Monday, 19 May 2008

Trundle Street- a Metaphor for Life

My eye twitch has stopped. Or at the very least, paused. Maybe it was the 16 mile walk on Saturday morning that wrung it out of me, or perhaps I'm just relaxed enough for the first time in awhile. I've been trying not to look at the computer for so long - printing out my course work when possible and reading it hard copy, in good light.

When on Saturday evening (jaunting out to buy toilet paper and milk) I managed to lock myself out of my flat, I panicked. It was one of those terrible, slow-motion moments when I realized just a split second too late that I had taken the wrong keys (I had removed my house keys for my walk that morning, and had neglected to loop them back onto the big ring). I lunged at the door just in time to hear it click shut.

Heart thumping, I borrowed the phone from the Internet cafe place next door. I managed to get a hold of one of the folks from the rental place, who told me it would be £100 for them to come out. Options swum through my head. I didn't have my phone but I knew if I could get to the World bar, someone there would have Paula or Susan's number and then they would save me. But that would have still left me without keys, so I decided to take the adventurous route and head to Port Glasgow to surprise John and get the extra set. I didn't have my phone but I had my wallet, and I didn't have a lot of money but I had my visa card. I was lucky that it was still early enough, and as it was, after two trains and a taxi, I ended up knocking on their door at 11 pm that night. John was at work but his twin brother Robert let me in and wasn't annoyed at me for me showing up so late out of the blue (I had emailed John but he hadn't received it, otherwise he would have contacted Robert to let him know I was on my way). Harley the Rottweiler was particularly happy to see me and kept walking around and between my legs and leaping up on me, licking my hands and shedding profusely all over the place.

I was safe. I was with friends and I was safe. But the best part of the experience was realizing all the options I had to be safe. Even if I couldn't get to John and got stuck half way, I knew I always had the option (thanks to Madame Visa) of spending the night in a hostel or even a hotel, where I imagined myself lazing through the evening eating sandwiches and watching telly and feeling like I was on holiday (I don't have a television so it's a treat (and a shock) when I do get to watch). There I would have stayed, found a place to email John with the address, and waited for him to come and get me, which I know he would have done as soon as he got the email when he got off work in the morning. Easy.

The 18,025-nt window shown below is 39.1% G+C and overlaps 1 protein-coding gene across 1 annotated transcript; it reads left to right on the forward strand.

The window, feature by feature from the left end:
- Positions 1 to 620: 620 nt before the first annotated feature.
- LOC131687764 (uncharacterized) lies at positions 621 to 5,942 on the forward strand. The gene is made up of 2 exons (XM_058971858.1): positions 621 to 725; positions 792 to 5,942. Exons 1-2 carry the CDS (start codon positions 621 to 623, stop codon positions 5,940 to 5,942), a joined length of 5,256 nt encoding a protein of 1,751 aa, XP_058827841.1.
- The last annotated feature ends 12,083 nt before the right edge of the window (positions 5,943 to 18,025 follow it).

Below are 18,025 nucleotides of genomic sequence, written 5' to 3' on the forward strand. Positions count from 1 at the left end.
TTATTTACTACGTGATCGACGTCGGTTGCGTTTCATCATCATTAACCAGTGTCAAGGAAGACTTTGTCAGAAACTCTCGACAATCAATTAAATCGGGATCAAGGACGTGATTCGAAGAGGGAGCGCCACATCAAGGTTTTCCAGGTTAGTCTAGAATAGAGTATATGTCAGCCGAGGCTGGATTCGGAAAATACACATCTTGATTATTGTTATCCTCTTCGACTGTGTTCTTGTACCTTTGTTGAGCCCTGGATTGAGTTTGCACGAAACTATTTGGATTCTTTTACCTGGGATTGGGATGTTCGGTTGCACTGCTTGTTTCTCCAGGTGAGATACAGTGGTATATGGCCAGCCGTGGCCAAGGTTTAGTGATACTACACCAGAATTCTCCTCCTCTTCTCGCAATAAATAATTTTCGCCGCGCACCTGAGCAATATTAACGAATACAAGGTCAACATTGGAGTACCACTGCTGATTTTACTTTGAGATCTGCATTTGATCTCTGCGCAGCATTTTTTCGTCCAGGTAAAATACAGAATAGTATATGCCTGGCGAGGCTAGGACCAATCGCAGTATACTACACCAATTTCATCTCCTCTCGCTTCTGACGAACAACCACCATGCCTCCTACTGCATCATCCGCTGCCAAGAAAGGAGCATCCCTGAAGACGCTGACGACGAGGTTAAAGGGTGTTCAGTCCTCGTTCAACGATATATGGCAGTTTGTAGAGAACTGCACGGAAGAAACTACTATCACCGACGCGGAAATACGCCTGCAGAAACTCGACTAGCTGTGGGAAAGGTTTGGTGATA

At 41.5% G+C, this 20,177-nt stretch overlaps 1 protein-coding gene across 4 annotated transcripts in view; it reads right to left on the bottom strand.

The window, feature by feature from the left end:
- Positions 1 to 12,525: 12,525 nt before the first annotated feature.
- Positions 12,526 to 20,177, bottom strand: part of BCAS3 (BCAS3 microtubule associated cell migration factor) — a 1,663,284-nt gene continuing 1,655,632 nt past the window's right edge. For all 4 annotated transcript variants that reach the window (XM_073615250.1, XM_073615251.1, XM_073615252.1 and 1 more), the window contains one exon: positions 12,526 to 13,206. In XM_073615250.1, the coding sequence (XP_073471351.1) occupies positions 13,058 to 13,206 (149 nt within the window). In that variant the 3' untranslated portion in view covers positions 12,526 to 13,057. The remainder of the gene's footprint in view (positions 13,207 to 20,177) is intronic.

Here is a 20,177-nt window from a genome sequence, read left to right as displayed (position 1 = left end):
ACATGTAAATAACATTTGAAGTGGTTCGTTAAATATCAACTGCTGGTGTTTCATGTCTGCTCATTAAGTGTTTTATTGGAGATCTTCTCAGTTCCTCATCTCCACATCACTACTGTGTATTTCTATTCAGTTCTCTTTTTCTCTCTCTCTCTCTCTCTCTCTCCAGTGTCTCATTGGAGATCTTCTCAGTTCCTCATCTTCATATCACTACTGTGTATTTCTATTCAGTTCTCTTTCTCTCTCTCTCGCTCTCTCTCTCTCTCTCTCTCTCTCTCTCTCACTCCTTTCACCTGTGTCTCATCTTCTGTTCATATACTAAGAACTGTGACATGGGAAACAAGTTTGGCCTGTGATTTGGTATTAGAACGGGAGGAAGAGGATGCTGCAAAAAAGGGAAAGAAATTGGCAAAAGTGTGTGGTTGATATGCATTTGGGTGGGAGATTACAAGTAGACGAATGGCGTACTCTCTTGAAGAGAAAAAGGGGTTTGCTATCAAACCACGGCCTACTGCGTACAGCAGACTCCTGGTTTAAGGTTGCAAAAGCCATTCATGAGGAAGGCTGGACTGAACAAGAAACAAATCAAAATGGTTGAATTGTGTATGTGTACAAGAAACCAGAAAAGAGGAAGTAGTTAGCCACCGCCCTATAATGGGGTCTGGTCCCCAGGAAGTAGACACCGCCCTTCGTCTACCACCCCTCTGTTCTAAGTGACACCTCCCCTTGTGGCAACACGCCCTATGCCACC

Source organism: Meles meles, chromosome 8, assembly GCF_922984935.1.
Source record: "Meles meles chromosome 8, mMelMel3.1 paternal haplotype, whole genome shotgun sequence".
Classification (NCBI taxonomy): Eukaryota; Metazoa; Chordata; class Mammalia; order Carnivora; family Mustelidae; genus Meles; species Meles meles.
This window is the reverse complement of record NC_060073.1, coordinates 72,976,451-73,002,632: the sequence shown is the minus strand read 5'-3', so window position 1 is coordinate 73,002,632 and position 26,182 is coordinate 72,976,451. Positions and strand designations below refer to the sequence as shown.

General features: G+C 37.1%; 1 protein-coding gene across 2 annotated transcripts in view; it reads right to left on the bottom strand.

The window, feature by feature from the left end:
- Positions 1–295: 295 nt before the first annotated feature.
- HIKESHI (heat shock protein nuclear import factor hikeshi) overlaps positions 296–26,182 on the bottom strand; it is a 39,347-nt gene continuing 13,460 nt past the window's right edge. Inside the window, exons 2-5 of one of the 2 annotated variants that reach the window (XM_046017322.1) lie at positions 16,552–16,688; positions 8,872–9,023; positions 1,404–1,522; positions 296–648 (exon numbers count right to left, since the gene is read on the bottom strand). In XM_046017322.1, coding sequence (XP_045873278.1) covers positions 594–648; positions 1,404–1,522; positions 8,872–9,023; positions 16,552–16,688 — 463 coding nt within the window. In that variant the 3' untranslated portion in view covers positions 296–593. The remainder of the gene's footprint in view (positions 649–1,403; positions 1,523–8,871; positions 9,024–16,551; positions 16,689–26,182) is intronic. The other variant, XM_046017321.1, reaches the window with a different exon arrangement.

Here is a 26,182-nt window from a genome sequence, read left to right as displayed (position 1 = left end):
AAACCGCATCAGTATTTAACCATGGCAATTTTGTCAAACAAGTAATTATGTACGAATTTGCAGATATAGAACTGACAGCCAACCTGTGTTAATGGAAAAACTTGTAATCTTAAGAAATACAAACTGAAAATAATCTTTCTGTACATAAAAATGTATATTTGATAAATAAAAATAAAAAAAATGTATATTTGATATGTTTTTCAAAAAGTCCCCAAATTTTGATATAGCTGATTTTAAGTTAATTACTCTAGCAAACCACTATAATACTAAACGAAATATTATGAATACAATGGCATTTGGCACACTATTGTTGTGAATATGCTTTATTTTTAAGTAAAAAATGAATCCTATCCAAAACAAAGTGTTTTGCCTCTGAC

The experience allowed me to see my support network appear in my mind like a web. Work friends who would have come to my rescue and let me stay with them. Perhaps shaking their heads at what a dimwit I can be, but mostly glad that I was okay. Even if I had managed to lock myself out without my wallet, removing the option of going to Glasgow, I still would have been okay. Isn't it marvelous?! But as it was, Sunday morning came, bright and shining, and I got to spend a couple of giddy, cheery hours with John before coming home on the train. I smiled all the way into Glasgow Central, watching the new leaves bounce in front of an endless blue canvas. I bought myself a coffee and an apple cinnamon muffin and a newspaper and enjoyed the slow ride back to Edinburgh. I felt as if I had been gone for days.

Maybe I've been writing about adventure, accidental or planned. I was just going to write about breakfast, but it didn't turn out that way. I realize I am tossing John into the narrative quite seriously now. I've never been good at linear story telling anyway. The truth is, and I say it now in the knowledge that many will think me a complete flake: I am goofy, rubbery, quite helplessly in love. It's even better than the best breakfast - shocking, but true. But another time, another time.

To breakfast! Before I head out again for a shorter 7-mile trek (with keys!) I shall write a note about El Vergel. This was the wee restaurant Nif and I had read about in a newspaper pull-out of the best places to eat breakfasts in Britain. I find that seeking out a specific eatery just adds something special to a trip. El Vergel - "Latin American and Mediterranean Caterers." Known for their Spanish breakfast and now open on Saturdays!

And so we read our maps and took the bus and two tubes and read our maps some more and finally found it, this tiny place on Lant Street (which is near Trundle Street, a great street name if you ask me. A street where everyone just takes it easy. Sees the great web of life around them. No rushing.).

And we ordered:
Special Latin breakfast - free range scrambled eggs served in a mild piquant ‘salsa’ sauce, bacon or Spanish chorizo, beans, village bread plus tea or coffee. And I had guacamole as well and thought of Jacqui who loves guacamole.

Here is a photo:

I know it looks a bit nasty, but it was absolutely grand. It was such a small space, with one large wooden table around which strangers can become neighbours. But this was full so we took to the high stools on the sides. The food was homely and comforting and filling and glorious. I want to do more traveling like this. Even just in Edinburgh. To seek out a place that is renowned for something and then go and experience it. To allow my senses to be plunged into another world by someone with expert knowledge and understanding of that foreign place.

Now I walk. Here's to a long, lingering stroll on Trundle Street, with friends who invite you in for tea and others who help you when you get lost. And love at the beginning of it, love at the end. Love weaving like a drunk man and laughing in spite of everything.

1 comment:

Anonymous said...

simply beautiful. reading your exploits makes me feel all warm & fuzzy inside :)